Sunday, May 2, 2010

This Time the Dragon Wins

As I munched on plates of fajitas with my friends the Minnesota Twins pitcher and his family who happen to staying next door, the talk, unaccountably, turned to dragons. Or maybe not so oddly at all, given a week that for me was filled with visions of a Komodo dragon in Florida—a literary nightmare.

 A female Komodo dragon has made her debut on the New York Times bestseller list thanks to the recent publication of Deep Shadow by Florida novelist Randy Wayne White, starring the nerdy but resourceful marine biologist Doc Ford. Madame Komodo is accompanied in the story by a royal court of lesser monitor lizards, who at six feet or so, are startling enough, as I happen to know, having once encountered one in my own sedate Fort Myers backyard.

As I consumed more than my share of my neighbor’s wonderful fajitas, she recounted how she took her tots, ages 3 and 7, to see a very cute new DreamWorks release, “How to Train Your Dragon.” The following morning came a wire story in the Fort Myers News-Press announcing that a new monitor lizard has been identified, lurking in the canopy of the dense northern forest of the Philippine Island of Luzon.

I also happened to be working a weekend book event with my friend Sandy Lender, author of the amazing Choices Meant for Gods and Choices Meant for Kings fantasy novels where a scaly, bird-sized dragon by night turns princely lover by day. “Sometimes you just want the dragon to win,” is Sandy’s mantra of her work, and I believe Sandy has neatly pegged our passion for—and wariness of--assorted denizens of the reptile tribe. The dragons in our literature, not to mention those in our zoos and nature preserves, are at least as endearing to us as they are appalling.

On a Pacific crossing with my husband in our sailboat back in the mid-seventies, I once spent my watery weeks afloat in the deep ocean devouring In the Wake of the Sea-Serpents by the Belgian French naturalist Bernard Heuvelmans, father of the science of unknown creatures, which he dubbed ‘cryptozoology’. Heuvalmans’ compelling accounts of Komodo dragons, bizarre but documented sightings of strange creatures at sea, and the possible identity of the Loch Ness Monster, took on deep meaning; we’d had a very close encounter with a monster whale at the time, and so I very much empathized with Heuvalmans’ reasoned attempts to sort sea myths from reality. Consequently, once I realized Randy Wayne White’s novel starred put a Komodo dragon in a starring role, I lapped up his novel in a couple of all-night readathons.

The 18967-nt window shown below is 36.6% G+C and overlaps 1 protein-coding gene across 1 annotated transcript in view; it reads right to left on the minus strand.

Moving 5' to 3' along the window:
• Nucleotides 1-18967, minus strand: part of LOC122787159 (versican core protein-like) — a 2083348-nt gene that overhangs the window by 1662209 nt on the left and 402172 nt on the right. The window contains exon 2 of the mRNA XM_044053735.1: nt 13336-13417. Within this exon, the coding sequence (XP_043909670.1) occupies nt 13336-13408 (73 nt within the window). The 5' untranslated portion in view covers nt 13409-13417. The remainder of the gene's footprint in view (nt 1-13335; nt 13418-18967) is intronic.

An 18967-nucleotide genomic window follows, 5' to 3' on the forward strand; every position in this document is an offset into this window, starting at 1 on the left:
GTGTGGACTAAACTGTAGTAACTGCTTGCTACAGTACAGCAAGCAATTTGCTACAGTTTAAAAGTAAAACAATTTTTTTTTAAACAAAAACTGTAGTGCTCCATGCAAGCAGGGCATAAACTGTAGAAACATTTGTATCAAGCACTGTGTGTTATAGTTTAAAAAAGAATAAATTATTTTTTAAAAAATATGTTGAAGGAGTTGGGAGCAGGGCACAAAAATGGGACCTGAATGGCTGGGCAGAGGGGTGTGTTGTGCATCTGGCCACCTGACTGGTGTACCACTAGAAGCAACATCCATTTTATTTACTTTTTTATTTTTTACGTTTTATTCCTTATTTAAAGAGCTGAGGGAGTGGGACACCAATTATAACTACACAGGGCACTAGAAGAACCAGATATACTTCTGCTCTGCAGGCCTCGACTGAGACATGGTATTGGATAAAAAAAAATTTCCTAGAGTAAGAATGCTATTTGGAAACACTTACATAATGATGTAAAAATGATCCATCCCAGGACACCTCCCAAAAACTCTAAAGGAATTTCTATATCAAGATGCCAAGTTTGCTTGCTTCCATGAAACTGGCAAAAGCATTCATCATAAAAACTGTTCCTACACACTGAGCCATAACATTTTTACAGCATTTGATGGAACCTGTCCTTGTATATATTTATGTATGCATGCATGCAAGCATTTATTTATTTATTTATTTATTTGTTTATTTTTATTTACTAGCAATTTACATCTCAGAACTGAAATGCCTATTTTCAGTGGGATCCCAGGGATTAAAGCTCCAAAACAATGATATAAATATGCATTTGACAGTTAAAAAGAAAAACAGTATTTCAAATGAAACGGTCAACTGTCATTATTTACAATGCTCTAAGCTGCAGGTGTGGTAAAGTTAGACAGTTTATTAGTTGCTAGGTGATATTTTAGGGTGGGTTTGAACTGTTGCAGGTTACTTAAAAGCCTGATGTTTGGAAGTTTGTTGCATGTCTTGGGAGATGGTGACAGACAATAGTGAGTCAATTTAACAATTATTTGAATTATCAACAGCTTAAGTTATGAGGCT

Deep Shadow takes us beneath Florida’s fragile surface, honeycombed with underground rivers and unstable limestone caves. Doc Ford and his friends dive into a sinkhole of a central Florida lake in search of a plane gone missing in 1959. The B-26 in question is rumored to be loaded with Cuban gold. The lost plane is one of four cargo planes bearing the contents of the Cuban national treasury that ousted dictator Fulgencio Batista supposedly sent from Havana to Tampa, the better to finance his exile. Meanwhile Fidel Castro assumed the dictatorship of a bankrupt country. This might explain why Fidel, sans gold, has been left to dress in nothing but serviceable khakis to this day.

As for Doc Ford, the treasure hunt proves to be the least of his problems. His buddy and polar opposite the bud-addled Buddhist, Tomlinson, and a tough Native American teen with a cool head are trapped in an underwater dive accident when a limestone bridge collapses. This pair eventually claw their way to the underside of a fetid lair of a creature you definitely don’t want to meet in the dark—or the daylight for that matter, a Komodo dragon. The world’s largest lizard, known for halitosis of epic proportions and a lethal bite, is a holdover from the dinosaur era. The two desperate divers with empty air tanks take turns sucking in the stench of the Komodo’s nest, in no position to complain about air quality at that particular moment.

The Komodo dragon is named for the remote Indonesian island where its tribe thrives to the tune of some six thousand critters; all of Komodo is now a wildlife park. As White points out, a Komodo monster might well flourish in Florida’s lush and swampy countryside. Fortunately, outside the pages of White’s thriller, Floridians have yet to see a live Komodo in the wild.

 We make do with such cheap thrills as a monster Burmese python some sixteen feet long, weighing in at some four hundred pounds, seized from its owner in the Central Florida city of Apopka after it got loose once too often. The town of Marathon, sprawled the length of a half dozen Florida Keys, has its own python patrol doing its best to keep down a burgeoning Burmese python population hailing from the Everglades to the north, where some 30,000 of this non-native species threatens the ecosystem, though the population may have been decimated due to the record breaking cold winter Florida suffered through.